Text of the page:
Jacob Sullum on Stephen Breyer's Dangerously Broad Rationale for Campaign Finance Regulations

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U.S. Supreme Court

Last week the Supreme Court overturned federal limits on the total amounts that one person may contribute to candidates and political committees during a single election cycle. "The Government may no more restrict how many candidates or causes a donor may support than it may tell a newspaper how many candi­dates it may endorse," the Court declared in an opinion by Chief Justice John Roberts.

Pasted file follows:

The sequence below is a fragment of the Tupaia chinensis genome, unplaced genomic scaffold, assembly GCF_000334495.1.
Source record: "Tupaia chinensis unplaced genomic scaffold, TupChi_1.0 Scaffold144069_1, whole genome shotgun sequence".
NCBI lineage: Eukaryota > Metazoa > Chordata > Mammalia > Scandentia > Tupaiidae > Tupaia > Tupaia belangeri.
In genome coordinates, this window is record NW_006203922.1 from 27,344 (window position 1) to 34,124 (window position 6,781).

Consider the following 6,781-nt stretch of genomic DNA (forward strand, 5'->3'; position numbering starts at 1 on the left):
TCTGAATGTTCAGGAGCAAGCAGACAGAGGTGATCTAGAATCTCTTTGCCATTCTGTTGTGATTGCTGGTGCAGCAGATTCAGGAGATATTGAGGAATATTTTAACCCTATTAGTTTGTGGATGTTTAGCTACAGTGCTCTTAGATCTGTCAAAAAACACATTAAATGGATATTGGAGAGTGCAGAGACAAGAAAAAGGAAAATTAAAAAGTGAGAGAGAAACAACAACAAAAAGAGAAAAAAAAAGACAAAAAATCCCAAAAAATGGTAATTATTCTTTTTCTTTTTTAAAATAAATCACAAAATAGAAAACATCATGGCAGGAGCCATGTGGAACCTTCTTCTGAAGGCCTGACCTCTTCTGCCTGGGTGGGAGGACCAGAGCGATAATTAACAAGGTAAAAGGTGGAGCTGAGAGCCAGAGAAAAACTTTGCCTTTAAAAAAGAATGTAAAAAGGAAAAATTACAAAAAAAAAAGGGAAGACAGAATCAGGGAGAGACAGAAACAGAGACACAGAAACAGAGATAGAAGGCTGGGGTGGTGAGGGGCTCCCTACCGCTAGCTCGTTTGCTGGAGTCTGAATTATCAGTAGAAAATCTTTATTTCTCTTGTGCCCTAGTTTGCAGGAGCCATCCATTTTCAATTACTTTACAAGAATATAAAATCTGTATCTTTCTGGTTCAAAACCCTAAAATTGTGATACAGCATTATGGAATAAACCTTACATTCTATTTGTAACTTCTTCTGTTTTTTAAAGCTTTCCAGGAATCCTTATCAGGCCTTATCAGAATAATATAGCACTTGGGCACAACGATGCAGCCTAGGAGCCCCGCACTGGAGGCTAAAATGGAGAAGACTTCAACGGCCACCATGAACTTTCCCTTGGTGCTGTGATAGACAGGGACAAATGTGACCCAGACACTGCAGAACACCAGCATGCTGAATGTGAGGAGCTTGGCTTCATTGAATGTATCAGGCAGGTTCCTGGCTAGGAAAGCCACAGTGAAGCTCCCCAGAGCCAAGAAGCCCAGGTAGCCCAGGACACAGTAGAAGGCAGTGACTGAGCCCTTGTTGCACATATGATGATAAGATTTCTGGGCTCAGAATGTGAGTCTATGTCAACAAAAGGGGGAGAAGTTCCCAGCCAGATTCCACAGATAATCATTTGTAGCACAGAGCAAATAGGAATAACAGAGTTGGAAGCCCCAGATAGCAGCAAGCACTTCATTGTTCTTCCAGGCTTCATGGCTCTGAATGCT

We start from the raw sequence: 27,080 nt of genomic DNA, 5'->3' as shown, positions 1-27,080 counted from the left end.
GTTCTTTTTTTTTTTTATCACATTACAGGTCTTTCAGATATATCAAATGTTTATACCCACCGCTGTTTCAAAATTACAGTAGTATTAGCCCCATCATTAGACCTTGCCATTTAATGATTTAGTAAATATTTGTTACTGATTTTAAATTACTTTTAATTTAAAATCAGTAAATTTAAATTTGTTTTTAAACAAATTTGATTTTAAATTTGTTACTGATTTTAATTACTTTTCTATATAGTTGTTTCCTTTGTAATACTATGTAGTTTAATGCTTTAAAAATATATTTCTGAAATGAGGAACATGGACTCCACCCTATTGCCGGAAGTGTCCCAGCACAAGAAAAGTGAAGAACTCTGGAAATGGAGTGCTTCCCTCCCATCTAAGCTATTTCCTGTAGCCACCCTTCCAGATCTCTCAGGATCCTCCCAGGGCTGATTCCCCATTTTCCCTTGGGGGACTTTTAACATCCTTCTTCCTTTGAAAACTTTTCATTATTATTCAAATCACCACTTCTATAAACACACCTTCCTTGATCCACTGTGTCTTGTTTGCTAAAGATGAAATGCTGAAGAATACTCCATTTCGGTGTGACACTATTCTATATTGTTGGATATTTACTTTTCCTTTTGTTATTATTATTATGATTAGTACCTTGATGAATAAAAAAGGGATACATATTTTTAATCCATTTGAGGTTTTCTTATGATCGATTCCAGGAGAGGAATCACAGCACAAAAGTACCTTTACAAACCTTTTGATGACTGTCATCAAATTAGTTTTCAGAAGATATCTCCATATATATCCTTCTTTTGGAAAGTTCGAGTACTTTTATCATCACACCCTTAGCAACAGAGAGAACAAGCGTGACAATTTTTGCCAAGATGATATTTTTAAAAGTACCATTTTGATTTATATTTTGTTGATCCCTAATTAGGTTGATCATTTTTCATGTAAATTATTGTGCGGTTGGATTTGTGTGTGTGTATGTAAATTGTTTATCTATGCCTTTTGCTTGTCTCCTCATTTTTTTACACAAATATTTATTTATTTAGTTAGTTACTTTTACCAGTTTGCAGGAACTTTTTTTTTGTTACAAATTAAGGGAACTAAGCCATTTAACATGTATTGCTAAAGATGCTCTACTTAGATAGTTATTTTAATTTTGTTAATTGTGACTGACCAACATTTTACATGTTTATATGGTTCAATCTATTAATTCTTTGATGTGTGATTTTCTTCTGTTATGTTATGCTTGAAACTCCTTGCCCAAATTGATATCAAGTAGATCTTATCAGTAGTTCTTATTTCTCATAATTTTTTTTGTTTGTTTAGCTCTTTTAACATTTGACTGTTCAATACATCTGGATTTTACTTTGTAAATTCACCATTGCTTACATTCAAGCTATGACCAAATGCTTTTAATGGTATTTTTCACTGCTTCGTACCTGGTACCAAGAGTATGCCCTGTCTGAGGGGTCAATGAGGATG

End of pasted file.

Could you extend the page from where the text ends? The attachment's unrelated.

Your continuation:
But according to Justice Stephen Breyer, who wrote a dissenting opinion that was joined by three of his colleagues, the restrictions challenged in McCutcheon v. FEC are perfectly compatible with the First Amendment, which "advances not only the individual's right to engage in political speech, but also the public's interest in preserving a democratic order in which collective speech matters." Jacob Sullum says the idea that individual rights must be sacrificed for the sake of a vaguely defined collective interest reflects the dangerously broad agenda of campaign finance "reformers," who seek to shape the political debate so that it comports with their own notion of the public good.

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